As such, in order to prevail on a motion for reconsideration under Rule 59(e), the movant must show: “(1) an intervening change in the controlling law; (2) the availability of new evidence that was not available when the court [rendered the judgment in question]; or (3) the need to correct a clear error of law or fact or to prevent manifest injustice.” Blystone, 664 F.3d at 415; see U.S. ex rel. Schumann v. Astrazeneca Pharm. L.P., 769 F.3d 837, 848-49 (3d Cir. 2014). To prevail under the third prong, the movant must show that “dispositive factual matters or controlling decisions of law were brought to the court's attention but not considered.” Mitchell v. Twp. of Willingboro Municipality Gov't, 913 F.Supp.2d 62, 77-78 (D.N.J. 2012) (cleaned up). “The standard of review involved in a motion for reconsideration is high and relief is to be granted sparingly.” Id. at 78.

         Here, there has been no intervening change in the controlling law; there is no new evidence that was not available when the Court denied the Petition; and there is no need to correct a clear error of law or fact or to prevent manifest injustice. Instead, Petitioner merely disagrees with the Court's previous holding (D.E. No. 45 at 4-8), which is not a ground for reconsideration. See Assisted Living Assocs. of Moorestown, LLC v. Moorestown Twp., 996 F.Supp. 409, 442 (D.N.J. 1998).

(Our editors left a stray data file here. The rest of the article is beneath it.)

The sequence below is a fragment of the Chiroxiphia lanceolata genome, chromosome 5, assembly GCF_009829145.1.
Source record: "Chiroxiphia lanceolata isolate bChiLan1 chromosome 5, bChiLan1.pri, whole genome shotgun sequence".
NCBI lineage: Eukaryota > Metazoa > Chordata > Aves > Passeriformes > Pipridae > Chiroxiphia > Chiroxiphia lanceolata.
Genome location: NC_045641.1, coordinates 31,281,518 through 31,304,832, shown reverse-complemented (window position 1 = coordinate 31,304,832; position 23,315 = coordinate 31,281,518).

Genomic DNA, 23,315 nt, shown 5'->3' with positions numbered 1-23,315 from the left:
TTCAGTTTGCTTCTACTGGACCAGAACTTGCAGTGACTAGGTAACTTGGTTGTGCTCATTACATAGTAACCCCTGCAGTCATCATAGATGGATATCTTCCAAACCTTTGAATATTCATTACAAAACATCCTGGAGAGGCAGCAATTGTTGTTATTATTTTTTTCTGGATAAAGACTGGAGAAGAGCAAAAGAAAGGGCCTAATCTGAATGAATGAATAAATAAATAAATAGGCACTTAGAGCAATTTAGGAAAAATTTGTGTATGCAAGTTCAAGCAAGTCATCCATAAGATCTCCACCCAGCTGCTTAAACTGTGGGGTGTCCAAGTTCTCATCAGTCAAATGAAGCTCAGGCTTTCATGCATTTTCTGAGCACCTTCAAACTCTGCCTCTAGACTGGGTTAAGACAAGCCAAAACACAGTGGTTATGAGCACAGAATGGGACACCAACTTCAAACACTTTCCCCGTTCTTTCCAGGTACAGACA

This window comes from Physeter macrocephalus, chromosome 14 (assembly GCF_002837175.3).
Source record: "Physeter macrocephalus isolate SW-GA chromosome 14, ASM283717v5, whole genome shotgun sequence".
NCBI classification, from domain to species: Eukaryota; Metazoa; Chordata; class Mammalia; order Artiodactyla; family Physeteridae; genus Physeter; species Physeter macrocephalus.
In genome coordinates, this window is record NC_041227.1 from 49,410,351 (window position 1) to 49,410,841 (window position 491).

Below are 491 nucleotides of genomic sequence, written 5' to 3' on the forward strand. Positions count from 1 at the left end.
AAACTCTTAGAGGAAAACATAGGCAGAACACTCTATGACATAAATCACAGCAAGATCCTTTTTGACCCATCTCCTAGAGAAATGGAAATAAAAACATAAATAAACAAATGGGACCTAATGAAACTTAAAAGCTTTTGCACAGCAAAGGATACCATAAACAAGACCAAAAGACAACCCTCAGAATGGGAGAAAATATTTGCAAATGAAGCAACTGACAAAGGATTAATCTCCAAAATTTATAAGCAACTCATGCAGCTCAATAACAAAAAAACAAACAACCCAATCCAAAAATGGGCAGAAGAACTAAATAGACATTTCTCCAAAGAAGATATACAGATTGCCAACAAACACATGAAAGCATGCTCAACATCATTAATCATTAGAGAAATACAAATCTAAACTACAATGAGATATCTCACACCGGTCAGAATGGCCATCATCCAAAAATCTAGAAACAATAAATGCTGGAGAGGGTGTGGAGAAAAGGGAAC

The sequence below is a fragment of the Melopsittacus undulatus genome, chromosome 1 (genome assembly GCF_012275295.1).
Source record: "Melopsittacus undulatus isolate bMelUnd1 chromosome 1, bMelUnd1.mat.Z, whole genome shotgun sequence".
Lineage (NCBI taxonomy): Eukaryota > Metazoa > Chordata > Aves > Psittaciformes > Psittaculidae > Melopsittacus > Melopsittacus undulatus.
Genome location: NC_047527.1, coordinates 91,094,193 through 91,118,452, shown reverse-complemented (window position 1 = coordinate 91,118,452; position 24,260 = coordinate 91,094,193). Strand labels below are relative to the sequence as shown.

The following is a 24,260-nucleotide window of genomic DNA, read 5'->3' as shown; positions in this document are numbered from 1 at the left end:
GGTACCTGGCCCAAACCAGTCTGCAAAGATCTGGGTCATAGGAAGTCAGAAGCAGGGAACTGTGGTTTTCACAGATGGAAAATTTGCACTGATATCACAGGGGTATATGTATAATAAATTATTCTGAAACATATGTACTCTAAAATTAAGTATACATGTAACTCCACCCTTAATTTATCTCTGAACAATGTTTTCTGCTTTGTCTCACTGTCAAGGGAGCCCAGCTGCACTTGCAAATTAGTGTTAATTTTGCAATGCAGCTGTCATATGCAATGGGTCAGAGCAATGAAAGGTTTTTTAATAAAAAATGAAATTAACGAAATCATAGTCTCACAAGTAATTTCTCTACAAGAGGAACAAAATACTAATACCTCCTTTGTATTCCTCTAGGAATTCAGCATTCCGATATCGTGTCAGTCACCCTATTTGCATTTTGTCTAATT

However, the Court finds that one particular contention in the Motion warrants clarification, in light of Petitioner's pro se status. Petitioner suggests that the Court's December 19, 2018 Opinion held him “accountable” for “unexhausted claims.” (D.E. No. 45 at 6). His contention misunderstands the governing law and this Court's December 19, 2018 habeas ruling. In that habeas Opinion, this Court determined that (1) the state court ruling on the Laderman IAC Claim was not contrary to or an unreasonable application of United States Supreme Court precedent, and thus habeas relief was denied; and (2) while the Phone Records Investigation Claim, Other Witnesses IAC Claim, and Evidence Search Claim were not fairly presented to state courts and thus appeared unexhausted, this Court could-and did-nevertheless deny them on the merits. (D.E. No. 43 at 11-19). A federal court may not grant a writ under § 2254 unless the petitioner has first “exhausted the remedies available in the courts of the State.” 28 U.S.C. § 2254(b)(1)(A). In other words, given that Petitioner did not fairly present the Phone Records Investigation Claim, Other Witnesses IAC Claim, and Evidence Search Claim to each level of New Jersey state courts before he filed his § 2254 Petition, those claims were unexhausted-which could prevent a federal habeas court from ruling on them altogether.

         This Court nevertheless determined, as it may properly do under 28 U.S.C. § 2254(b)(2), that those claims' unexhausted status did not preclude a ruling on their merits. The Court in fact proceeded to rule on them. See Taylor v. Horn, 504 F.3d 416, 427 (3d Cir. 2007); Bronshtein v. Horn, 404 F.3d 700, 728 (3d Cir. 2005). Petitioner was not held “accountable” for the ...